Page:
Dear Optimist!

Today I’ll start with one of my favorite quotes by Lori Greiner; she is a woman in business, Host and ‘Shark Tank’ Investor. It reads:

“Dear optimist, pessimist, and realist – while you guys were busy arguing about the glass of wine. I drank it! Sincerely, the opportunist!”

I could stop this post here, and I know you would have gotten the message. But I’ll go ahead and introduce you to the opportunist, and then you chose for yourself which you will be.

A team of three African women started a dress making company in the early 2000s, with their very loyal secretary. After two years in business an Asian textile manufacturer approached them with an offer. He said ‘I’ll like for you to become re-sellers of my textiles and cloth in Africa. They came together in a meeting to discuss the offer.

The first said “I am very optimistic about this offer and I think it would be good for us in the long run.”

The second said “Oh, I’m not sure we should trust these white people, they give in one hand and take with the other.”

The third said “Let’s be realistic here, we have enough to manage already. If we take another we definitely will not have enough to sustain our company.”

While they argued, the loyal secretary sent a reply mail to the Asian company through her personal email address and the rest is history.Today, she is a competitor with a stronger edge; she partners with some of the world’s most prestigious textile and clothing makers and runs departmental stores across Africa.
That is not actually a real life story. It’s fiction. A mirror of society and reflection of what our businesses would be if chose to argue than act. Over-thinking is seeing problems that don’t exist and when we over think, we waist time, we lose opportunities and don’t grow.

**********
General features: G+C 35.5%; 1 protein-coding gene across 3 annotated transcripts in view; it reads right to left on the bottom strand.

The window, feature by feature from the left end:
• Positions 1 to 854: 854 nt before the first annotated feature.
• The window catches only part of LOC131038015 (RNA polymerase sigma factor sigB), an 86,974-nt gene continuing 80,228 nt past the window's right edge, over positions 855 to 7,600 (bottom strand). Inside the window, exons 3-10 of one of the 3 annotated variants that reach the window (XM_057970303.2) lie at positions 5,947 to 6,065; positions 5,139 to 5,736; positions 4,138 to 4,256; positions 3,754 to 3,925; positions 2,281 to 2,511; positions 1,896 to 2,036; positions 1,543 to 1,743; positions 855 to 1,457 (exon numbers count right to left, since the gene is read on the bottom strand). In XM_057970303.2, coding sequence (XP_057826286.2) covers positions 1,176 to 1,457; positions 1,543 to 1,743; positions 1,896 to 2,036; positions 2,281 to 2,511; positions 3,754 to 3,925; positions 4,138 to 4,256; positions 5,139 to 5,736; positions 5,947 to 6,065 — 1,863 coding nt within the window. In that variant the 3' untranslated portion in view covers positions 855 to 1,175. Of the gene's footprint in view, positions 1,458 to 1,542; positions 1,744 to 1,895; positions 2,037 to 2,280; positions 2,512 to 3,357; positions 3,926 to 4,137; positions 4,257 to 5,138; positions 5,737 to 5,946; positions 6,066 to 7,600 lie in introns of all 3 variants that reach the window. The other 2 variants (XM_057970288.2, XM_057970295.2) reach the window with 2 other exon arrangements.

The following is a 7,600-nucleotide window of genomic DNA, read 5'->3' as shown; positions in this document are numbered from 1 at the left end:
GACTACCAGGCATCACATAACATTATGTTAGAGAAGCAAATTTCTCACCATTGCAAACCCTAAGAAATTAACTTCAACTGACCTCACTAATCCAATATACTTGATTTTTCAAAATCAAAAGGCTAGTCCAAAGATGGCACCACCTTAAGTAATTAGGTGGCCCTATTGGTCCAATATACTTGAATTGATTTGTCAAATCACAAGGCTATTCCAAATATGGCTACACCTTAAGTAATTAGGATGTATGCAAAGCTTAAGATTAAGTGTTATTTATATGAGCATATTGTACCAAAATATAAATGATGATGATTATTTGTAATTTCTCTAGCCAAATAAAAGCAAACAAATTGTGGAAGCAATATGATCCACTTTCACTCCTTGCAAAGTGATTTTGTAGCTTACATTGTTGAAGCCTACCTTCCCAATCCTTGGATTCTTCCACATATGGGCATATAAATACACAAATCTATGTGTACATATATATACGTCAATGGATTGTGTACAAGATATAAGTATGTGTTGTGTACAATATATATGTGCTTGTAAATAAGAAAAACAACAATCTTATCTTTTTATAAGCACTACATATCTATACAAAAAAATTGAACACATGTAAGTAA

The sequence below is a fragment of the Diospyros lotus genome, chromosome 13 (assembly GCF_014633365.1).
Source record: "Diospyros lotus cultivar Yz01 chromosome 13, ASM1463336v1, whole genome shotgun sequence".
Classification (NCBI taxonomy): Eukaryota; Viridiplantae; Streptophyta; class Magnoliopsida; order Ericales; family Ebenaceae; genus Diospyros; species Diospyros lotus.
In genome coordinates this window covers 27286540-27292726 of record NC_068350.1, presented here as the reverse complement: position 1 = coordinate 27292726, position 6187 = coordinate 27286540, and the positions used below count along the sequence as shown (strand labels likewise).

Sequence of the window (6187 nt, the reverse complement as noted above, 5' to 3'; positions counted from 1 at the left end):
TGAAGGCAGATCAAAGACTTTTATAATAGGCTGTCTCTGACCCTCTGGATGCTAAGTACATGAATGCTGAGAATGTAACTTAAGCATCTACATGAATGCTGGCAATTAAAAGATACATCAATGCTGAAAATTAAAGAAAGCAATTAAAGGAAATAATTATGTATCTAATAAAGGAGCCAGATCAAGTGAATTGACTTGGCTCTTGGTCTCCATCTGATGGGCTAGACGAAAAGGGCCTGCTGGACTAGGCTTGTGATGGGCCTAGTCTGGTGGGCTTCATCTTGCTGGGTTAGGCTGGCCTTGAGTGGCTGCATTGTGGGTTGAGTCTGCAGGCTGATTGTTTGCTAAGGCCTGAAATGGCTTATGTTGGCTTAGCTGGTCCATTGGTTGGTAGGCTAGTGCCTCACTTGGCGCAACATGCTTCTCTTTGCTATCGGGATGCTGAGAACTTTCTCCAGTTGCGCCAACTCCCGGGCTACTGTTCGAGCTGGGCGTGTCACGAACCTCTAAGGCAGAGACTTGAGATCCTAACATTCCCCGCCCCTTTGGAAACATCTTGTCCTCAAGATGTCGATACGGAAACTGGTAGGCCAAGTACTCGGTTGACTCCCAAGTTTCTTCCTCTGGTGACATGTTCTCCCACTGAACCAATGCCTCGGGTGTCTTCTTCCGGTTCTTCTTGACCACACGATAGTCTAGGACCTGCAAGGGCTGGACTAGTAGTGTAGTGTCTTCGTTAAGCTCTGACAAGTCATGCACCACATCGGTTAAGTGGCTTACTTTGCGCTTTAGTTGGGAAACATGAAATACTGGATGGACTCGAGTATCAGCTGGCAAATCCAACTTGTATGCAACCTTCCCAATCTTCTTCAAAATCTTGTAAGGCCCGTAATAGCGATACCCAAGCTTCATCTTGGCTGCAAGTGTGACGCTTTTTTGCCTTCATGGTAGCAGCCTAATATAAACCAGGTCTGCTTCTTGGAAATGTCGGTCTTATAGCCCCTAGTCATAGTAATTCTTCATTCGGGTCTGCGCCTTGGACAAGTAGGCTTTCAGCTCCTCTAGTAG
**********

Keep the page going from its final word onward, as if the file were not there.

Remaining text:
READ: TYPES OF EMPLOYEES ENTREPRENEURS DEAL WITH

The optimist who prefers to wait for a bigger deal, the pessimist who thinks everyone is out to destroy them and the realist who chooses to work based on what she can see. But someone called the opportunist knows that opportunities come in every business day, it starts really small but definitely grows.

READ: MYTHS ABOUT ENTREPRENEURSHIP IN KENYA

 The skills and experience gained from small opportunities is what enables you to handle a bigger one without breaking a sweat. Like a wise friend would say, ‘better to make a mistake on a local TV channel than on BBC!’

What I am saying today is take opportunities. Think, but do not over-think. Unless of course you like the business just as small as it is and have no aspirations for more.
Find local brands and names to associate with. Take offers. Seek Legal advice before entering a contract. Do background researches on the other party, and above all drink the glass of wine!

Have a great week.

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